South Downs Way – Route / Geography

The South Downs Way is a long distance footpath and bridleway running along the South Downs in Southern England, and is one of 15 National Trails in England and Wales.
The trail runs for 100 miles (160 km) from the ancient cathedral city (and first capital of England) Winchester in the West, through to the white chalky cliffs of the Seven Sisters and Beachy Head at Eastbourne in the East.
The South Downs Way trail lies entirely within the South Downs National Park.

South Downs Way Route Map

The undulating South Downs trail begins in Winchester and moves past Cheesefoot Head, the towns of Petersfield and Arundel, the town of Steyning, Devil’s Dyke viewpoint near Brighton, followed by Ditchling Beacon and miles of chalk downland across to Beachy Head, and finally ending in Eastbourne.

Diversions are needed to visit Brighton or Lewes, the latter town being of great beauty with an historic centre. Without exception it is a very well maintained and signposted route. Although the trail crosses various villages for provisions, much of it is surprisingly isolated and quiet considering the density of the population in South-East England.

The South Downs Way allows you to experience great views, attractive wildlife, visible prehistory, fine pubs and pretty villages, as well as a challenging walk!!

It can be walked at a leisurely pace in about a week whilst a horse rider or cyclist would take two or three days. It is closed to motorised traffic along the route and this rule is generally observed.

Much of the South Downs Way is on high chalk downland and the scenery is often breathtaking. The trail has around 13,620 ft (4,150 m) of ascent and descent.

Walking the South Downs Way offers the opportunity to experience some of the finest landscapes in Britain.
The trail takes you through a wonderfully varied landscape of woodland, chalk downs, arable farmland, meandering rivers, ancient forts and castles and picture postcard, traditional English villages.

The most dramatic views are on the high chalk cliffs of the Seven Sisters cliffs towards Beachy Head and before the descent to Eastbourne.
There are also stunning views in clear weather from the ridgeway sections on the tops of The Downs, especially on Ditchling Beacon and Chanctonbury Ring.
The South Downs Way offers some of the finest, unspoiled countryside that England has to offer, and is less than an hour from London.

The trail can be enjoyed as one long distance journey or as a series of
short, separate trips.

South Downs Way – A Brief History

The South Downs Way was officially opened as a national trail in 1972. It ran from the village of Buriton, on the Hampshire/Sussex border, to Beachy Head high above Eastbourne. It faithfully followed the full 80-mile ridge of the southern chalk hills from their gentle rise at Harting Down to their dramatic departure beneath the English Channel.

Some fifteen years later it was decided to extend the route back into Winchester, primarily to join it up with the Clarendon Way going on to Salisbury and thereby adding another link to the complete ‘chain’ of long distance paths around England.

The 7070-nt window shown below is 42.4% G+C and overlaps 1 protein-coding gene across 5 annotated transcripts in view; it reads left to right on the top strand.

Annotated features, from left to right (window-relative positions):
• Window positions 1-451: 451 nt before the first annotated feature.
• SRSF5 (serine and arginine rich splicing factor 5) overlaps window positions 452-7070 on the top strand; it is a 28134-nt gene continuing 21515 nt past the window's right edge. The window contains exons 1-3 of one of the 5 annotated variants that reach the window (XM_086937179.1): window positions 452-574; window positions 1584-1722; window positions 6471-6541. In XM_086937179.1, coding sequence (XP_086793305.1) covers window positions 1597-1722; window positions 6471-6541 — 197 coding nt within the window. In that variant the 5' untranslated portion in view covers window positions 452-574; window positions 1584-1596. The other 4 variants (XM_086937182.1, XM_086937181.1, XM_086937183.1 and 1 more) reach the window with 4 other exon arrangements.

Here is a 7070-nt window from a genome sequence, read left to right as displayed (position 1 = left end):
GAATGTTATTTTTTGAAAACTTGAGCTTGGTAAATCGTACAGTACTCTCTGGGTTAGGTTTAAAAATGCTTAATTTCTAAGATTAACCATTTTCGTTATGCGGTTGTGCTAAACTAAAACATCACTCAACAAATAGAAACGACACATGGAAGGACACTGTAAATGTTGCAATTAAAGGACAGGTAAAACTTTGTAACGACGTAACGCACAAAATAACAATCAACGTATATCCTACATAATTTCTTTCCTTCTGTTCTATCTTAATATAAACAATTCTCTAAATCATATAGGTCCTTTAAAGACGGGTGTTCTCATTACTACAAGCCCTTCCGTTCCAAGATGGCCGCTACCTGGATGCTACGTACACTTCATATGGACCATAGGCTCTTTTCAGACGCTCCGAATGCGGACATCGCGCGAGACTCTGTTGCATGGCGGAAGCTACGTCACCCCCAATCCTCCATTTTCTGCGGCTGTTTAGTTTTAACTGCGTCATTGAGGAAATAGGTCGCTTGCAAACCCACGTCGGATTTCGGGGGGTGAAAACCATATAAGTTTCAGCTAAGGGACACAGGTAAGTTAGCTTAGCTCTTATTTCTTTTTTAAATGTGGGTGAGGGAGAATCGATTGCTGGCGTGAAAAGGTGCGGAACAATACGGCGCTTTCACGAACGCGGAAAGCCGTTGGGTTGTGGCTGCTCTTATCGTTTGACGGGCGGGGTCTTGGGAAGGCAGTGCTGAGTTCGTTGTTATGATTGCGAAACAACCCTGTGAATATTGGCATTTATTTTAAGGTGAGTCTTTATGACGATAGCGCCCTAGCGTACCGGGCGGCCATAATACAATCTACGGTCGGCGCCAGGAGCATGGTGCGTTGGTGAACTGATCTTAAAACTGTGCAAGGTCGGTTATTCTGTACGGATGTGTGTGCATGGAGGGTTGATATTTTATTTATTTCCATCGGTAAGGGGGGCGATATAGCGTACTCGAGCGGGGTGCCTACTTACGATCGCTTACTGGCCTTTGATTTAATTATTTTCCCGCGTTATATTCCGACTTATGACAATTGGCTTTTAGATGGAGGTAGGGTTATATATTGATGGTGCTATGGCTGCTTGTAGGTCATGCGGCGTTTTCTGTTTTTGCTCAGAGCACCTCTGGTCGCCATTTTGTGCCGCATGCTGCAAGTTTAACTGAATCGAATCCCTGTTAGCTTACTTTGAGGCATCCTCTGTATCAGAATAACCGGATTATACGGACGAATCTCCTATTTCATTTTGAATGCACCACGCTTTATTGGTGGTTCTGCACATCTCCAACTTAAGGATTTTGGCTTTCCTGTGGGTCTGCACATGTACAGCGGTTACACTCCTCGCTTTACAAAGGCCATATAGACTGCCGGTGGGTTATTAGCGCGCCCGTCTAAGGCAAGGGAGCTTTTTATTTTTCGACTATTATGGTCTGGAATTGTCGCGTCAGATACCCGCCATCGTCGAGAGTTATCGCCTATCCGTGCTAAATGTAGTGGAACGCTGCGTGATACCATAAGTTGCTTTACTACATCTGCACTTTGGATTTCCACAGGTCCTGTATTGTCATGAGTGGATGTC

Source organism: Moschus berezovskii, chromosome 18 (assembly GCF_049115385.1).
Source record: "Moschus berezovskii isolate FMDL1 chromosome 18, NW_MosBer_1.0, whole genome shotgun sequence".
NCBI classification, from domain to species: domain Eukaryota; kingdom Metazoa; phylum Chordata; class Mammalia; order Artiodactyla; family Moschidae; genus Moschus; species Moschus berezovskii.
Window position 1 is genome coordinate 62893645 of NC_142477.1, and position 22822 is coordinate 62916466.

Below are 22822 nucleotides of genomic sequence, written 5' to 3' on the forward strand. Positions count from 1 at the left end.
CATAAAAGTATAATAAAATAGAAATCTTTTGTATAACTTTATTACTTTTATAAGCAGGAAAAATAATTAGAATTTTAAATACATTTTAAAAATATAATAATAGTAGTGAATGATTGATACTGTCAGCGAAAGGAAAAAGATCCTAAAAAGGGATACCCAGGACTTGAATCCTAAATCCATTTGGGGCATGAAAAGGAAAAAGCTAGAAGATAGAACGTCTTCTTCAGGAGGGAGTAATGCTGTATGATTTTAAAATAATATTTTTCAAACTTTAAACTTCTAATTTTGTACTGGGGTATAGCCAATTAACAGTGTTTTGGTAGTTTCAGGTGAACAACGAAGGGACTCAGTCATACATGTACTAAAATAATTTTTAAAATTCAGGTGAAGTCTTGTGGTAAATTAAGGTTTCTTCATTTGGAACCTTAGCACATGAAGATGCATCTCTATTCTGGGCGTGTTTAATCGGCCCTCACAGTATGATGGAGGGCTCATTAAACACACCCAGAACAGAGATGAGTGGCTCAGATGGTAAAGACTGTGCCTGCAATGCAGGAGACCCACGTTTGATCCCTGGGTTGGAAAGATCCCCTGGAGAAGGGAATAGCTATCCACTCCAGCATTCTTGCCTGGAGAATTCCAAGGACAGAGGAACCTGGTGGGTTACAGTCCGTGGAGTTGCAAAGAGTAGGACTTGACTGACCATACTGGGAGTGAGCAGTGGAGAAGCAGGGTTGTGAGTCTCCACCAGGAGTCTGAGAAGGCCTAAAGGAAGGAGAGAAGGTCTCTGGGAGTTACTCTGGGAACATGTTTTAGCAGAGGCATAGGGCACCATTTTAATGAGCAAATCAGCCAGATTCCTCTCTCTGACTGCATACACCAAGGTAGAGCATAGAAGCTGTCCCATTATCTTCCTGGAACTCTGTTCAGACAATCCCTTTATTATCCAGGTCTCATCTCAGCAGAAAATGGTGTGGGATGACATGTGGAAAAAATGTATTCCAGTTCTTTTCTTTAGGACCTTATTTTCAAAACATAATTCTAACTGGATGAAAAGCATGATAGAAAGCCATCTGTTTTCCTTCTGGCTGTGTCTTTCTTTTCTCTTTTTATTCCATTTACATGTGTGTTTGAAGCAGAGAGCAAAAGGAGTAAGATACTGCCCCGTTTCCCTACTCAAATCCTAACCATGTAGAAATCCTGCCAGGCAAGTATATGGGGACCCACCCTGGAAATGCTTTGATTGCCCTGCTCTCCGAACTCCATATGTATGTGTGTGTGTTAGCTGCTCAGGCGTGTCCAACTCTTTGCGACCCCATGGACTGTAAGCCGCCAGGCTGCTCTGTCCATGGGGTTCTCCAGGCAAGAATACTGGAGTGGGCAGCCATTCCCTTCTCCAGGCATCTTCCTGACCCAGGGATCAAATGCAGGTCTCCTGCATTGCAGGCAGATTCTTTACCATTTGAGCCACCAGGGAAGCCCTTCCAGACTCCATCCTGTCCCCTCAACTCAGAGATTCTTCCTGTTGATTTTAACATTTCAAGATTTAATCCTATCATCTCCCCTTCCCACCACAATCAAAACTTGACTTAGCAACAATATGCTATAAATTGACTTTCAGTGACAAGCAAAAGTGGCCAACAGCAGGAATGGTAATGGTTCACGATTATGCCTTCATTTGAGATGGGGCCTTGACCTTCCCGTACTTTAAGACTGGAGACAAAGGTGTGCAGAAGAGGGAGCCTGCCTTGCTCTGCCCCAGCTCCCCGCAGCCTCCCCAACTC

The South Downs Way has been used for around 8000 years as a safer and dryer alternative to the wetter lowlands throughout the Mesolithic era and early occupation began around 6000 years ago in the Neolithic era.

Early inhabitants built Tumuli in places on the hills and hill forts later once tribal fighting became more common. Old Winchester Hill is an example of one these hill forts along the path. The South Downs trail was probably used by the Romans, despite the fact that they built one of their roads across the path at Stane Street, Chichester, this use possibly evidenced by the existence of Bignor Roman Villa near Bury, very nearby the path.

Of Medieval historical interest, the village of Lomer, now only visible as a few small bumps in the ground, was most likely abandoned during the plague in the 14th century, while the flat plain to the north of the South Downs Way where it passes Lewes is the site of the famous Battle of Lewes fought by Simon de Montfort, 6th Earl of Leicester and Henry III during the Second Barons’ War.
By means of a night march, De Montfort positioned his men above the town on the high ground of the South Downs, achieving strategic advantage and complete surprise, which contributed greatly to his rout of a Royalist army twice the size of his own.

During the Tudor era the South Downs were also in use and in particular Ditchling Beacon, which had been used as a beacon to warn of invasion in preceding centuries, was used again to warn Queen Elizabeth I of the Spanish Armada lumbering East along the English Channel.

One particular oddity, The Long Man of Wilmington, can be found only a few metres off the path and down the hill as the path nears its end in Eastbourne.
Its origin is unknown but, the true age is probably later than most people think. The mystery surrounding its origin and its meaning make some ancient Celtic explanation quite desirable but, recent study has shown that it was most likely created in the sixteenth or seventeenth centuries AD, possibly posing more questions than it answers regarding its meaning. Yet still it attracts its fair share of Neo-Druidism and other Pagan interest with rituals and festivals often held there.

During the Second World War much of the south coast of England was fortified with pillboxes, tank obstacles and machine gun posts in anticipation of a Nazi invasion, the plan for which was known to the Nazis as Operation Sealion.
These objects can be seen closer to the sea and require a diversion. The closest and probably best site is Newhaven Fort, a 5 mile diversion from the path, which is an attraction that houses many World War 2 artefacts and documents with impressive examples of the huge cannons used in coastal defence.

Walkers South Downs Way